Editing~The Most Dreadful Word in the English Language: Words Which People Often Confuse


As an author, I come across words all the time, which people frequently confuse. Do I sometimes make errors in these choices? Heck, yes. Do I attempt to eliminate the errors prior to a book’s release? ABSOLUTELY! Among those are

Affect = a verb meaning to influence
Effect = a noun meaning result
Effect = a verb meaning to cause an action
The explosive sound affected the crowd’s behavior.
The Cavs fans had little effect on the Miami Heat’s play.
The administration has effected how we see ourselves as students.

Agree To = used when referring to things
Agree With = used when referring to people
We agreed to the changes in policy.
We agreed with the experts in the field.

Amount = an indefinite quantity (cannot be counted)
Number = a quantity which can be counted
The amount of news consumed by individuals each day varies.
The number of people at the malls on Black Friday increased.

Amuse means to entertain or to hold someone’s attention. Bemuse means to bewilder, to confuse or to become lost in thought.

Backward is ALWAYS used; never use Backwards.
She stumbled backward into the arms of the man she loved.

Envelop = means to surround
Envelope = the paper wrapper for a letter

Ensure = to guarantee or to make certain
Insure = to purchase protection for life, health, etc.
Even an expensive stereo system cannot ensure good quality sound.
I will insure the package’s contents when I ship it.

Lead = a soft, heavy material
Lead = to guide, show the way, to be in command of
Led = past tense of the verb “lead”

Passed = is a verb
Past = is never a verb (can be a preposition, a noun, or an adjective)
He passed his test.
I walked past the cemetery on my way here.
In my past, I have done things of which I am not proud.
In the past year, my career has changed dramatically.

Intra meaans within or inside of, where Inter refers to between or with each other.

Interesting means to arouse curiosity or to excite attention; Intriguing means to beguile or puzzle.

Do not use where when the words in which are needed. Use where if you mean to point out a direction or a location, and in which when the reference is not to a direction or location.  For example: The teacher handed out an outline in which (not where) he listed the course requirements.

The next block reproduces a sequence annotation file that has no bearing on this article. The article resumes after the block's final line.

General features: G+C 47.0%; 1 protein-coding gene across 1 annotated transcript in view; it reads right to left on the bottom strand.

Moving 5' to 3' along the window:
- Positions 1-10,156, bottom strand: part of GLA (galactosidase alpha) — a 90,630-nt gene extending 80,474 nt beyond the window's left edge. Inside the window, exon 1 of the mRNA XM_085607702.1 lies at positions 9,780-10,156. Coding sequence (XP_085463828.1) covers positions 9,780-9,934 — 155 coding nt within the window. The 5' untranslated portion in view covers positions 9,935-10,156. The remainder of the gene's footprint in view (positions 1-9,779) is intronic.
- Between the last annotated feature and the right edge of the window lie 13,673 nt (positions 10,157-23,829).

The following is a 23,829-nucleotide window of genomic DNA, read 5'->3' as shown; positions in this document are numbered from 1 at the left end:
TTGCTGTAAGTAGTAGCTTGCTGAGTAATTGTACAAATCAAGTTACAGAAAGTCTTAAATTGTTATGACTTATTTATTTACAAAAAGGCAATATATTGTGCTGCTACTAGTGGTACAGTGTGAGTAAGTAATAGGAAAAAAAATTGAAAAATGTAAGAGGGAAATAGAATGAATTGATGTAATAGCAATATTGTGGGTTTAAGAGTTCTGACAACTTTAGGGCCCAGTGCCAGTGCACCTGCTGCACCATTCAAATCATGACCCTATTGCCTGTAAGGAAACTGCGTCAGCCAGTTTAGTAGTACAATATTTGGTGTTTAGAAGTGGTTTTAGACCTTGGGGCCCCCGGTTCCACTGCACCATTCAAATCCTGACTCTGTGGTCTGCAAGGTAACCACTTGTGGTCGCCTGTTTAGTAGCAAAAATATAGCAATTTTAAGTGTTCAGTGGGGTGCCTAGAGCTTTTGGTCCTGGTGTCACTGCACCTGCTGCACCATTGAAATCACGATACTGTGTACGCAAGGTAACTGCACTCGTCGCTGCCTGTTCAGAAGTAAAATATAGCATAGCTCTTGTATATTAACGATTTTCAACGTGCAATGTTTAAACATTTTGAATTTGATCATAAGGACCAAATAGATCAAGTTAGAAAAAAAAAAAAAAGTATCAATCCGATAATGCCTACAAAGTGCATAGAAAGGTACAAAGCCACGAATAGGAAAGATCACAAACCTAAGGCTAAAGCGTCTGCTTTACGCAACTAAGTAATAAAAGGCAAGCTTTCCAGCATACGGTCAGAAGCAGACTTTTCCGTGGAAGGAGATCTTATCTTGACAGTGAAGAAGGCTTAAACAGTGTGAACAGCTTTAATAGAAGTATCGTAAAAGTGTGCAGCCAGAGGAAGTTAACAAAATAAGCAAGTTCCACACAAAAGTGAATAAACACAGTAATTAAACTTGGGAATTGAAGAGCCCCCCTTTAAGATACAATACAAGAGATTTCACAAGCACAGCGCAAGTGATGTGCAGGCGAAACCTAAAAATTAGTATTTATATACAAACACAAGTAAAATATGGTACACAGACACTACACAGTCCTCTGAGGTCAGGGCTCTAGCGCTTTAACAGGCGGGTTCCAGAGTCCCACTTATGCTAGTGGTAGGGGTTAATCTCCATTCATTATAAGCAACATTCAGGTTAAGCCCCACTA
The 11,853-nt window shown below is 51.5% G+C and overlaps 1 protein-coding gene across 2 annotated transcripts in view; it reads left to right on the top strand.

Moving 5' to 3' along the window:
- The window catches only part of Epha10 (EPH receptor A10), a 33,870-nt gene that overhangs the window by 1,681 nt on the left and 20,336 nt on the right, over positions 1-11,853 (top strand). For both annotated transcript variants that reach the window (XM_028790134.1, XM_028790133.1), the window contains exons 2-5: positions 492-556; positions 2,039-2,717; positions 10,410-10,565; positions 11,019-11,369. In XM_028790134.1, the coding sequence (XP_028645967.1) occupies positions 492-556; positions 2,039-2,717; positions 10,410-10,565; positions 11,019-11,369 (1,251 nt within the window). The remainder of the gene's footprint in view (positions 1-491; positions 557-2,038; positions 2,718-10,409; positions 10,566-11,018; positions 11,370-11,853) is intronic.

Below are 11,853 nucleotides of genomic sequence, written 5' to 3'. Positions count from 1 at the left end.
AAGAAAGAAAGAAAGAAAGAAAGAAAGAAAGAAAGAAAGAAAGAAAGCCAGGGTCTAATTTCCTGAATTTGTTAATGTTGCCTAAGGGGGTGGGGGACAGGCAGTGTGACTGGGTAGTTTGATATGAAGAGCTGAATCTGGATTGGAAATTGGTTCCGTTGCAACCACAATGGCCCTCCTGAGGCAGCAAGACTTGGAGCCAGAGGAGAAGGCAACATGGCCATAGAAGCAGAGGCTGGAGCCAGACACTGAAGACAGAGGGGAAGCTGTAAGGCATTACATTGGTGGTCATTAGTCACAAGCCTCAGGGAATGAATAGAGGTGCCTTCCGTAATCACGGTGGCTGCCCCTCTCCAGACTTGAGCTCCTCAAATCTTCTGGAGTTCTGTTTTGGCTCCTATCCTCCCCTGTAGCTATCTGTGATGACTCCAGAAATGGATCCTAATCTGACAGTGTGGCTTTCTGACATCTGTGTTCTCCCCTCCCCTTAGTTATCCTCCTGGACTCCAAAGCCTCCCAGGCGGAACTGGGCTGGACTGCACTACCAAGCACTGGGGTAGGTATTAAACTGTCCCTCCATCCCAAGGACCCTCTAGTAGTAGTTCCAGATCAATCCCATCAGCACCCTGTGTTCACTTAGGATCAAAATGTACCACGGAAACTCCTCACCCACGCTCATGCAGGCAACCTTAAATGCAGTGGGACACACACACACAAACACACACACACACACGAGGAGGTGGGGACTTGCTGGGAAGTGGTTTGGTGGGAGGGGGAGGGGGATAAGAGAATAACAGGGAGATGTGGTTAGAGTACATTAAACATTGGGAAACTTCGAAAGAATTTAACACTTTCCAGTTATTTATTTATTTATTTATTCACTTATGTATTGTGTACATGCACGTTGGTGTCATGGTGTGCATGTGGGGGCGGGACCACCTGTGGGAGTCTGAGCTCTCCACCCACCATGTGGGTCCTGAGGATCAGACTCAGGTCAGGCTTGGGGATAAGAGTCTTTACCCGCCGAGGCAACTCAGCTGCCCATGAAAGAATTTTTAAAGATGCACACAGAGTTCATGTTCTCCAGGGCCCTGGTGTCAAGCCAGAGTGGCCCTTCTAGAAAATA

Poor = lack of financial stability
Pore = (verb) meaning to study or read; (noun) meaning small openings in the skin
Pour = to flow in a continuous stream

Precede = means to go before
The man preceded his wife in death
Proceed = means to continue
He could not proceed with the experiment

respectfully = in an honorable manner
respectively = listing person or things in order
Matthew MacFadyen has played Mr. Darcy and Aramis is Pride & Prejudice and The Three Musketeersrespectively.

Last = means “final”
The last week of the Winter Olympics features my favorite sport: ice skating.
Past = means “previous”
The past two weeks crawled by.

Emerge = to rise from obscurity
Sarah Palin emerged as a legitimate candidate, with whom people would align themselves after the 2008 elections.
Immerge = disappear into or plunge into
Alvin Green immerged quickly into the ranks of obscure candidates.

altogether = wholly; entirely
It is altogether too hot for December.
all together = every person or thing in the same place at the same time
We were all together at Christmas time.

all ready = everyone or everything is prepared or available for use
The PRHS players are all ready for the state championship game.
already = previously (in time)
We have already completed the last draft of the manuscript.

all right = giving permission; better than before
He said he felt all right after his bout with the flu.
It was all right with Mom that we stayed until the end of the game.
Alright is not a word!!!

So, what words and phrases confuse you? Do you have some such as “lie” and “lay,” which forever plague you?


About Regina Jeffers

Regina Jeffers is the award-winning author of Austenesque, Regency and historical romantic suspense.
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7 Responses to Editing~The Most Dreadful Word in the English Language: Words Which People Often Confuse

  1. Sonia says:

    This post is really interesting, especially for me that I’m still studying english. A little note: MacFadyen played Athos and not Aramis in The Three Musketeers. 🙂 Sonia

    • I am a big Matthew Macfadyen fan, Sonia. The original media which came out of the production had “Aramis” for Macfadyen’s character. This was a bit of tongue-in-cheek humor for my Macfadyen friends. I did not think anyone else would notice.

  2. carolcork says:

    Regina, that’s really enlightening. I always have a problem with affect and effect.

    • I taught English for 40 years, and I must pause on affect and effect and lie and lay. I think we hear and see it wrong so often that the incorrect form begins to look right.

  3. NancyS.Goodman says:

    Great post Regina. I have seen confusion with lighted and lit. “He lighted a candle” and “He lit a candle” Both used interchagably

    • The Associated Press Style Book, from which I learned much of my grammar skills, considers both “lighted” and “lit” as the past tense of “to light.”

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